a Schematic diagram of TAKR99DGAL4 allele. Part of the first exon of TAKR99D gene was replaced by T2A and GAL4 coding sequences via CRISPR/Cas9-facilitated homologous recombination. b TAKR99D expression in the brain, illustrated by mCD8::GFP driven by TAKR99DGAL4. Scale bar, 10 μm. c The volume of 500 mM L-glucose consumed by flies of the indicated genotypes (n = 19–28). d Schematic diagram of nSyb-GRASP between DTK+ and TAKR99D+ neurons (top). nSyb-GRASP signals between DTK+ neurons and TAKR99D+ neurons in the PI region and the AL region (left, red boxes). In the control groups lacking either of the nSyb-GRASP component, no nSyb-GRASP signal was seen (right). Scale bar, 10 μm. e Localization of TAKR99D+ neurons (green, left) and IPCs (red, right) in the brain (upper). Non-overlapping locations of TAKR99D+ neurons (green) and IPCs (red) in the PI region (lower). Scale bars, 10 μm. f Schematic diagram of nSyb-GRASP between TAKR99D+ and IPCs (top). nSyb-GRASP signals between TAKR99D+ neurons and IPCs in the PI region (left, red boxes). In the control groups lacking either of the nSyb-GRASP component, no nSyb-GRASP signal was seen (right). Scale bar, 10 μm. g Schematic diagram of the ex vivo optogenetics and calcium imaging preparations. h Quantification of the calcium responses of IPCs upon the activation of DTK+ neurons (n = 6) (left). Representative traces of the calcium responses of IPCs (right). Horizontal black bar represents the duration of red light stimulation. i Quantification of the calcium responses of IPCs upon the activation of TAKR99D+ neurons (n = 8) (left). Representative traces of the calcium responses of IPCs (right). Horizontal black bar represents the duration of red light stimulation. Error bars represent SEM. **P < 0.01; ***P < 0.001.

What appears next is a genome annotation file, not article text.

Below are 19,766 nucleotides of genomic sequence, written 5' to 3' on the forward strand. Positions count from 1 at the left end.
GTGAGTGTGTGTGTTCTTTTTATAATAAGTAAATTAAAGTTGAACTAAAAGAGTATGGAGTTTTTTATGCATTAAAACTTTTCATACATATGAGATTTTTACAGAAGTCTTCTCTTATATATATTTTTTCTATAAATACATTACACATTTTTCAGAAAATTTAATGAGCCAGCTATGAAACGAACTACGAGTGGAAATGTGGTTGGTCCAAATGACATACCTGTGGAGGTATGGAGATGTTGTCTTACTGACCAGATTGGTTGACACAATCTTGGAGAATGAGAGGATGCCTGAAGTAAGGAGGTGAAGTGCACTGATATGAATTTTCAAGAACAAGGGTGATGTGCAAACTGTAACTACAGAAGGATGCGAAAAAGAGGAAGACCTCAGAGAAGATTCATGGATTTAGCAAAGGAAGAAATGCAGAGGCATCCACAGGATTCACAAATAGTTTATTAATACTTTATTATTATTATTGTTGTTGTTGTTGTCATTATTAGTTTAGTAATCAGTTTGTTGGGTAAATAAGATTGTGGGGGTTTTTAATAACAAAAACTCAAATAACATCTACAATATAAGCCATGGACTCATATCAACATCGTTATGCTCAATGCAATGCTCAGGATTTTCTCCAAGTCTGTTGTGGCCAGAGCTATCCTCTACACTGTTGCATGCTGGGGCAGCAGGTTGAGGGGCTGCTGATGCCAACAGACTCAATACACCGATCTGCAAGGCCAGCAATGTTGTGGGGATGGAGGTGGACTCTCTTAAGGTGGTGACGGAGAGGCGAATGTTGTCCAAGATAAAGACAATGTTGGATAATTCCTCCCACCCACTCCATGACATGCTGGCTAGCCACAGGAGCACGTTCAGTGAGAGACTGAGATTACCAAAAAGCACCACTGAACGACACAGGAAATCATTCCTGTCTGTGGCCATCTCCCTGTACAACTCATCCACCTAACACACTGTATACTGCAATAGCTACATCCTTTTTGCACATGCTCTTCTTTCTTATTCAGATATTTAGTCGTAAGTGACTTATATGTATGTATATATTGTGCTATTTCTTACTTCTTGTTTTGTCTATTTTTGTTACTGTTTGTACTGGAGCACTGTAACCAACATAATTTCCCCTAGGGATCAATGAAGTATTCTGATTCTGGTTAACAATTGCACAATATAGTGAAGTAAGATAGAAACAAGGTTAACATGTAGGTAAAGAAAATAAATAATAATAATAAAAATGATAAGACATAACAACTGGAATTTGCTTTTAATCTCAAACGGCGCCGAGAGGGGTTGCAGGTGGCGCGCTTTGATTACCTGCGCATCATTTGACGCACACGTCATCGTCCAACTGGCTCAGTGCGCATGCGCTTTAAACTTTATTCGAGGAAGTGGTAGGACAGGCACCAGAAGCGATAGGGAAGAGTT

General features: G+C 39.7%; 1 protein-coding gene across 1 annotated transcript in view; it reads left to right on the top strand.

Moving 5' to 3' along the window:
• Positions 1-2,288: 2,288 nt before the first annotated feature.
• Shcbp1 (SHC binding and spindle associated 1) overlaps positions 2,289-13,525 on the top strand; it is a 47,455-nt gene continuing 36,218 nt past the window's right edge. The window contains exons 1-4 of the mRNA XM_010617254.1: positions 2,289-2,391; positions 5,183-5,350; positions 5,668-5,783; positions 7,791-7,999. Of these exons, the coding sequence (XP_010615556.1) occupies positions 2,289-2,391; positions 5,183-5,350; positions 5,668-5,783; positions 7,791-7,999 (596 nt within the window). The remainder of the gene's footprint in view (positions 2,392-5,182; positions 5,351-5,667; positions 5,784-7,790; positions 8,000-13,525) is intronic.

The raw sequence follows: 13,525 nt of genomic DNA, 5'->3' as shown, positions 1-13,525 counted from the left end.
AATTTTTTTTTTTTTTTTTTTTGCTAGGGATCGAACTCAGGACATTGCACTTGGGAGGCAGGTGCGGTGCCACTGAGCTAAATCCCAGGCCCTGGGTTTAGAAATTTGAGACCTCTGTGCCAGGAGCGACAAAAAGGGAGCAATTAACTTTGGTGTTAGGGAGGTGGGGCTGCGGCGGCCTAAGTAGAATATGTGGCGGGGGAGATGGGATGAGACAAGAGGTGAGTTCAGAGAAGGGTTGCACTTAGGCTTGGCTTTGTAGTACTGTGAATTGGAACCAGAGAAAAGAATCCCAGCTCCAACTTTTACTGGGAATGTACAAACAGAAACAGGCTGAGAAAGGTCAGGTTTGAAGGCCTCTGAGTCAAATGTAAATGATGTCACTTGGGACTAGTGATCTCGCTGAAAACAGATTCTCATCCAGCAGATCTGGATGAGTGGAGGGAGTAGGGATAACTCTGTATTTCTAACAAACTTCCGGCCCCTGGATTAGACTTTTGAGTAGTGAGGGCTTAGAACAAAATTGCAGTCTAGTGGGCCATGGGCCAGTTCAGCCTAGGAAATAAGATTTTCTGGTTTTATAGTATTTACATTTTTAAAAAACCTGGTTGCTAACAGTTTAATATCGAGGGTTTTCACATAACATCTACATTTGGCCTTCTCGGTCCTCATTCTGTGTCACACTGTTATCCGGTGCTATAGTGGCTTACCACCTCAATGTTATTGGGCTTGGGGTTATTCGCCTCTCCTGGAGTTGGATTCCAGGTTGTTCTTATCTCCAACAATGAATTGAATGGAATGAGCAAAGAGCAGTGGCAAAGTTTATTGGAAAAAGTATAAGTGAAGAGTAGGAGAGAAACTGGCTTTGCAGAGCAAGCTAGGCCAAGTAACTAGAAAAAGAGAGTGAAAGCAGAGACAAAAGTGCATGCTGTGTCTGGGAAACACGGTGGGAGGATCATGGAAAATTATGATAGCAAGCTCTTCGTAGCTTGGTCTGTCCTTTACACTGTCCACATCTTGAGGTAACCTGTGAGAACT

We next asked whether DTK+ neurons had direct synaptic innervations with TAKR99D+ neurons. We used nSyb-GRASP to examine direct synaptic innervations between these two groups of neurons (Fig. 3d, top), in which neuronal synaptobrevin (nSyb) tagged with spGFP1–10 (nSyb::spGFP1–10) was expressed in DTK+ neurons and CD4-spGFP11 was expressed in TAKR99D+ neurons.28 Reconstituted GFP signals were detected in several brain regions including the AL, the PI, and the fan-shaped body (FB) (Fig. 3d, bottom left, dotted red boxes), but not in the control flies carrying either of the two nSyb-GRASP elements (Fig. 3d, bottom right). As reported previously, the AL innervations were likely to mediate the effect of starvation on olfaction-guided food search.29 We hypothesized that PI TAKR99D+ neurons might be the direct downstream target of SMP DTK+ neurons since neurons with neuroendocrinal functions are enriched in that region.16 Indeed, SMP DTK+ neurons sent their neurites to the PI region as revealed by photoactivatable (PA)-GFP expression (Supplementary information, Fig. S5).30 Both DTK+ neurons and TAKR99D+ neurons also projected to the FB region (Figs. 1h and 3b), but the function of their FB innervations (Fig. 3d) remained unclear and would be of interest for future studies.31